How to turn off stream delay on Twitch

Don't let your viewers get stuck in the past.
Image via Twitch

Interacting with chat is usually what will separate you from other streamers. Actively engaging with chat helps streamers create bonds with their audience. This may not be the case if you’re streaming a competitive game like Fortnite, Dota 2, CS:GO, League of Legends, or Apex Legends, however. While your viewers will appreciate getting instant responses from you, stream snipers can slowly start getting under your skin.

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Stream snipers are players who are in the same game session as you while also watching your broadcast. If they decide to keep a keen eye on your stream during the match, they’ll naturally gain a competitive advantage over you since they’ll be able to tell what you’re up to at all times. Occasionally,  there will be friendly stream snipers who will bring you loot or just try to draw your attention by throwing an emote your way. The best way to counter stream snipers is to increase the delay on your stream.

By increasing the delay on your stream, your viewers won’t be able to chat with you moment to moment, and they’ll need to wait to get a response. You can find a decent balance by decreasing the delay between matches and increasing it when you get into a new one. If you forget to turn off your stream delay, it’ll be relatively harder for you to hop in and out of competitive gaming sessions while still interacting with your viewers.

Here’s how you can turn off stream delay on Twitch.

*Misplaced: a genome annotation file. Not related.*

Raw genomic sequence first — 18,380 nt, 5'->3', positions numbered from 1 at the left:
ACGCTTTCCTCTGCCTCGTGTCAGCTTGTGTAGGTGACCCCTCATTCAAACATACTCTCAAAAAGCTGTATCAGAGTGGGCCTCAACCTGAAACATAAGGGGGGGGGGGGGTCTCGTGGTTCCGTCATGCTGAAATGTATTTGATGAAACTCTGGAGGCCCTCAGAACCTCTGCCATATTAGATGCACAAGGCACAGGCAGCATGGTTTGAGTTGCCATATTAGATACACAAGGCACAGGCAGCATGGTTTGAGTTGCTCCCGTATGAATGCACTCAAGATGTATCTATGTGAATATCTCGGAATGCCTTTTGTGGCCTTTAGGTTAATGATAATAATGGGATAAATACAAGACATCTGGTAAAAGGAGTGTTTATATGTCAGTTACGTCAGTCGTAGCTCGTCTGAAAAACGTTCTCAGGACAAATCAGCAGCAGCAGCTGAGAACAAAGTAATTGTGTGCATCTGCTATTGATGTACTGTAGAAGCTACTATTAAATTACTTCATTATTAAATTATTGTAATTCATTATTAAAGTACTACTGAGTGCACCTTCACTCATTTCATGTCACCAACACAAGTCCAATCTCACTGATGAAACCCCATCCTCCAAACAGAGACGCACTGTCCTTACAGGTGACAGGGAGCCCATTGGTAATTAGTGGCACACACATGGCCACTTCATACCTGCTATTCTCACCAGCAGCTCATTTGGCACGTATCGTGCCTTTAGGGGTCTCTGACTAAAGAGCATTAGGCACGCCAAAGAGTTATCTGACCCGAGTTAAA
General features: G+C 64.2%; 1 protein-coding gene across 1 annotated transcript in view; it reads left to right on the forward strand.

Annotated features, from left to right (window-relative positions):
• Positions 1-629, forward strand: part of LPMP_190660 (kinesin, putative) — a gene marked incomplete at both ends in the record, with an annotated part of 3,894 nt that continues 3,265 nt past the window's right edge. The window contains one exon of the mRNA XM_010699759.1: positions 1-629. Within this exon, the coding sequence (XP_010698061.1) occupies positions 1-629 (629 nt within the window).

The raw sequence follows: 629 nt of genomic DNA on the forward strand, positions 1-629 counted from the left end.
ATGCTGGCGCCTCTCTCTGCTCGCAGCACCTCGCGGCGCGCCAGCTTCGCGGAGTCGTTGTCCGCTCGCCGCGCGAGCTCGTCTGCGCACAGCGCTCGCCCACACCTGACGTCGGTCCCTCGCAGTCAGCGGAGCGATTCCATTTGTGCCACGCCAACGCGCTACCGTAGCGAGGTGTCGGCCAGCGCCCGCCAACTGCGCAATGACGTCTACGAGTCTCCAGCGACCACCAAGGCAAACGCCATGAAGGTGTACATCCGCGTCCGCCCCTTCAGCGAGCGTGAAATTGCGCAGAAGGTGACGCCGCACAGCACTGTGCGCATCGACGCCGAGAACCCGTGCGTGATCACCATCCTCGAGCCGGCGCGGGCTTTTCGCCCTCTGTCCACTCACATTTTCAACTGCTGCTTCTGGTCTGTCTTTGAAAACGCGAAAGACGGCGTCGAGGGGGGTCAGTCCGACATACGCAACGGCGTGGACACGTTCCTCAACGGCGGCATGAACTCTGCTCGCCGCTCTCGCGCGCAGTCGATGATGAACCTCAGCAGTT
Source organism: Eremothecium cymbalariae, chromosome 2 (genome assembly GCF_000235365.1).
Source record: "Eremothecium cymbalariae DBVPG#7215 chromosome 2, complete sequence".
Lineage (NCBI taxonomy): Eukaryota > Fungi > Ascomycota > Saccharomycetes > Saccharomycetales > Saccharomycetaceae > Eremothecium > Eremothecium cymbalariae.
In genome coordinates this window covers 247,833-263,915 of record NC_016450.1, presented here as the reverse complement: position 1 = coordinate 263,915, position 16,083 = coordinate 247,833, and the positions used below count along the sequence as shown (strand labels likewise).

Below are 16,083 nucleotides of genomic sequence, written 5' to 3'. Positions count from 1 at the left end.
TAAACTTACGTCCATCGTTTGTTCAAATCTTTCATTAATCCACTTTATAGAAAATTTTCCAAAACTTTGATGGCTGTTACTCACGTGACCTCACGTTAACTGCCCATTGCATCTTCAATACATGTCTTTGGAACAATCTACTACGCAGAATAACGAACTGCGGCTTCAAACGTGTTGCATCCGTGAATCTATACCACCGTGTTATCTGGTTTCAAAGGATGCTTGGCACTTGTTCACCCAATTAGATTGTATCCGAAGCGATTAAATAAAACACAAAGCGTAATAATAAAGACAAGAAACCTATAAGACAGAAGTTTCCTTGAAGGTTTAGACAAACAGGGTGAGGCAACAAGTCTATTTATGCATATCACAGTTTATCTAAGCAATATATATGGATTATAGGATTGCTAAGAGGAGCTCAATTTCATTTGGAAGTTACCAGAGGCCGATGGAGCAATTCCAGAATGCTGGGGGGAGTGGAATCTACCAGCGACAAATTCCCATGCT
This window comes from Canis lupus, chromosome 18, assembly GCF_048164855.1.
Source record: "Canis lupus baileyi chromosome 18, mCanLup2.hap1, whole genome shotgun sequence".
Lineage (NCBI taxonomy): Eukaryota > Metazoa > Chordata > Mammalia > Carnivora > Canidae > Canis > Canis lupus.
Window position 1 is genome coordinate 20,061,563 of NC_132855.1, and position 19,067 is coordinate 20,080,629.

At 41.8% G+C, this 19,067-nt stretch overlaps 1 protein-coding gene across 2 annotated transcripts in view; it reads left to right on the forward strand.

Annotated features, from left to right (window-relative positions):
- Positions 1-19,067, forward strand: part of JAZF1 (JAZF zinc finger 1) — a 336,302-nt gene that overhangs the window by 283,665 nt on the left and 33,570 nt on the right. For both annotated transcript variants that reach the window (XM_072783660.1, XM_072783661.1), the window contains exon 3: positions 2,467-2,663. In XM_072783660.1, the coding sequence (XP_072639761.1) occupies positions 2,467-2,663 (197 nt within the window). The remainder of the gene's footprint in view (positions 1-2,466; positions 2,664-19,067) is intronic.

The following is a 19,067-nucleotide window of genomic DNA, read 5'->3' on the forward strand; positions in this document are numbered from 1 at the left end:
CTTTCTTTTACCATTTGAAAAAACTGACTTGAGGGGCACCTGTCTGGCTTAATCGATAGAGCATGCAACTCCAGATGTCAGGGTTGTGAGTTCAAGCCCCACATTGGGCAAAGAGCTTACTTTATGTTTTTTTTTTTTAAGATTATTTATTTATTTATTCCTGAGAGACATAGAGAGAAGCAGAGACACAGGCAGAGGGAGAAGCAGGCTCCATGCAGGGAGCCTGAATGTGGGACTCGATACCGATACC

Turn off stream delay through broadcasting software

You’ll be able to turn off Twitch stream delay through your broadcasting software. How you adjust this setting depends on the software of your choice, but you’ll usually be looking for a setting called Stream Delay, which tends to be hidden inside Advanced or Output settings.

Some users note problems with inconsistent stream delays, where their stream quality may go down over time or they might experience lag. Most of the time, this is likely not your fault, as Twitch experiences technical issues. Low latency mode usually reduces quality and performance as well.

How to turn off stream delay in OBS

  • Launch OBS and navigate to Settings through the File menu.
  • Choose Advanced and locate Stream Delay.
  • Enter the delay you’d like to apply to your stream or set it to zero if you’d like to stream without any delay.
  • Click “Apply” after making your adjustments.

How to turn off stream delay in Streamlabs

  • Launch Streamlabs and make your way to the Settings.
  • Navigate to the Advanced tab and locate Stream Delay.
  • Adjust the Stream Delay to zero and click “Done.”

How to turn off stream delay in XSplit

  • Open up XSplit and go to Settings.
  • Click on the cog icon and locate Stream Delay.
  • You can enable the option by checking the box next to it, and you’ll be able to turn off stream delay.

Activate Low Latency Mode on Twitch

Even if you set your stream delay to the minimum value, there will still be a slight lag of 15-30 seconds of Twitch stream delay. Though it’s quite hard to notice in most cases, no one will choose to have a delay of 30 seconds if they can have none at all.

Twitch’s Low Latency Video mode removes that tiny broadcast delay and makes your broadcast almost instantaneous. Twitch allows you to change delay duration as needed. Twitch stream delay varies between 5-30 seconds, depending on your location in the world.

How to turn off stream delay through Twitch